Academic journal article Albany Law Review

Unsettled Times Make Well-Settled Law: Recent Developments in New York State's Residential Mortgage Foreclosure Statutes and Case Law

Academic journal article Albany Law Review

Unsettled Times Make Well-Settled Law: Recent Developments in New York State's Residential Mortgage Foreclosure Statutes and Case Law

Article excerpt

ABSTRACT

The New York State and national housing markets crashed in 2008. Difficulties in the New York State housing market have continued since then, as housing values are depressed and, in many instances, mortgages on homes exceed the value of the homes themselves. Many homeowners have defaulted on their mortgages, and the number of mortgage foreclosure actions filed in state court has increased, creating a need and an opportunity for procedural certainty and clarity.

To respond to the residential mortgage foreclosure "crisis," the State of New York enacted and amended a coordinated series of statutes designed to protect homeowners facing foreclosure on their homes in 2008, 2009, 2010, and 2011, in a public policy effort of maintaining as many families in their homes as possible. The statutes at issue include Real Property Law ("RPL") section 265-a, Banking Law sections 6-1 and 6-m, Real Property Actions and Proceedings Law ("RPAPL) sections 1303 and 1304, and Civil Practice Laws and Rule ("CPLR") section 3408.

To date, provisions of most of these statutes have required interpretation by courts at both the trial and appellate level. There is now a body of appellate case law addressing issues of first impression regarding the meaning and operation of these homeowner protection statutes. This article summarizes the state of residential foreclosure law in New York State today, including its new homeowner protection laws and the cases that have interpreted them.

TABLE OF CONTENTS

ABSTRACT
I.    STANDING, STANDING, STANDING
        A. Issues Peculiar to the Standing of Plaintiffs
        B. Issues Peculiar to the Standing Defenses of
           Defendants
II.   THE HOME EQUITY THEFT PREVENTION ACT AND RPL
        SECTION 265-A
III.  HEPTA'S 90-DAY MORTGAGE FORECLOSURE NOTICE UNDER
        SECTION 1304 HEPTA'S 90-DAY MORTGAGE FORECLOSURE
        NOTICE UNDER SECTION 1304 OF NEW YORK'S REAL
        PROPERTY ACTIONS AND PROCEEDINGS LAW
IV.   HEPTA's HOUSING COUNSELOR NOTICE REQUIREMENT
        UNDER RPAPL SECTION
V.    THE PROVISIONS OF BANKING LAW SECTIONS 6-L AND 6-M
VI.   MANDATORY SETTLEMENT CONFERENCES UNDER CPLR
        SECTION
VII.  ATTORNEY AFFIRMATION REQUIREMENTS
VIII. PROSCRIBING SUA SPONTE ACTIVITIES BY TRIAL COURTS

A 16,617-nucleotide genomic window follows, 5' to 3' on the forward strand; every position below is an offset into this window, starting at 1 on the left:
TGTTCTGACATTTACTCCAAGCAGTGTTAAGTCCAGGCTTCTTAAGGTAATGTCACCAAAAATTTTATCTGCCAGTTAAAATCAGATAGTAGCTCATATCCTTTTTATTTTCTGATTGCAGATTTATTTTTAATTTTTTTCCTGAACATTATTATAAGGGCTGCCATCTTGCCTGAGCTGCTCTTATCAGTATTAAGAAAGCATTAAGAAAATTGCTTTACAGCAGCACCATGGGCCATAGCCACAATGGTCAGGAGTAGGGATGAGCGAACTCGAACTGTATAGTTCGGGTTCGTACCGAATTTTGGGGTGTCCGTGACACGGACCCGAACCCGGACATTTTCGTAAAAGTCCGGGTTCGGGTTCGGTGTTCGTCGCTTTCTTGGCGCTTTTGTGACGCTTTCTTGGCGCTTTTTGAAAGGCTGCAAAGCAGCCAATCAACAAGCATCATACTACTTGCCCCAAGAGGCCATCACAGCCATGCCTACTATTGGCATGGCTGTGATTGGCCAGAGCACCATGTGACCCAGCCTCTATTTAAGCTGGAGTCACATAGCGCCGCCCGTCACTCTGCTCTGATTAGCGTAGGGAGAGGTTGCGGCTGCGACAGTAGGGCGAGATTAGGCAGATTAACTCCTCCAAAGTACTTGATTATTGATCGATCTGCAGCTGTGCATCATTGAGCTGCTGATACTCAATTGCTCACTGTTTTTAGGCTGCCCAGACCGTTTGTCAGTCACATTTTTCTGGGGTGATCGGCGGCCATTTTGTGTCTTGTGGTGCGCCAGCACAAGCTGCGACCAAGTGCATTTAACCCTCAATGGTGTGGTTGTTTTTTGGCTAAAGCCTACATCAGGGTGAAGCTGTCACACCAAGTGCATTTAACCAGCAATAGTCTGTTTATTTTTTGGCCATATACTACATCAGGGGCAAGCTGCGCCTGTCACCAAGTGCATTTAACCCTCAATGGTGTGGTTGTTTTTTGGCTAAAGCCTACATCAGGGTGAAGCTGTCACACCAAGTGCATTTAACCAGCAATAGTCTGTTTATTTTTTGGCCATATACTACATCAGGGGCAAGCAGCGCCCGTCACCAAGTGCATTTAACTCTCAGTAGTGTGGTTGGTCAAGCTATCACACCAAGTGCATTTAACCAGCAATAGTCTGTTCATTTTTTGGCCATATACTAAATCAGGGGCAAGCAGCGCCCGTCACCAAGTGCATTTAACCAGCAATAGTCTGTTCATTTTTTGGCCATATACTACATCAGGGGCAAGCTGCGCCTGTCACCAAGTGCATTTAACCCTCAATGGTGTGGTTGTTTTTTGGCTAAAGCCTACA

IX.   CONCLUSIONS

Unsettled times make well-settled law.

There have been significant recent developments in New York State statutes and appellate decisional authority with regard to New York's law on residential mortgage foreclosures. (1) The statutes, mostly enacted in 2008 as a result of difficulties experienced in the New York State housing market, require a measure of judicial interpretation. (2) Cases affording the opportunity for interpretation have begun reaching the appellate courts. This article seeks to summarize those developments, as particularly reflected by several opinions rendered by the Appellate Division, Second Department.

The major developments in residential mortgage foreclosure law have centered in the areas of standing, pleading requirements, court procedures, and consumer protections as reflected by the constituent statutes of the Home Equity Theft Protection Act CHETPA"), and court procedures, each of which will be discussed here. (3) The intention of this article is not to advocate for any position on the current statutory and decisional law, but to instead provide a snapshot of where residential mortgage foreclosure law stands at this time. This is, after all, a period of significant litigation activity prompted by both the decline of New York's housing market and statutes enacted by the state legislature to address the foreclosure crisis. (4)

The reader may notice that almost all of reported cases that are discussed in this article originate from the Second Department. The reason is not that particular emphasis is being placed upon the decisions of that court, and reveals no bias on the part of the author. …

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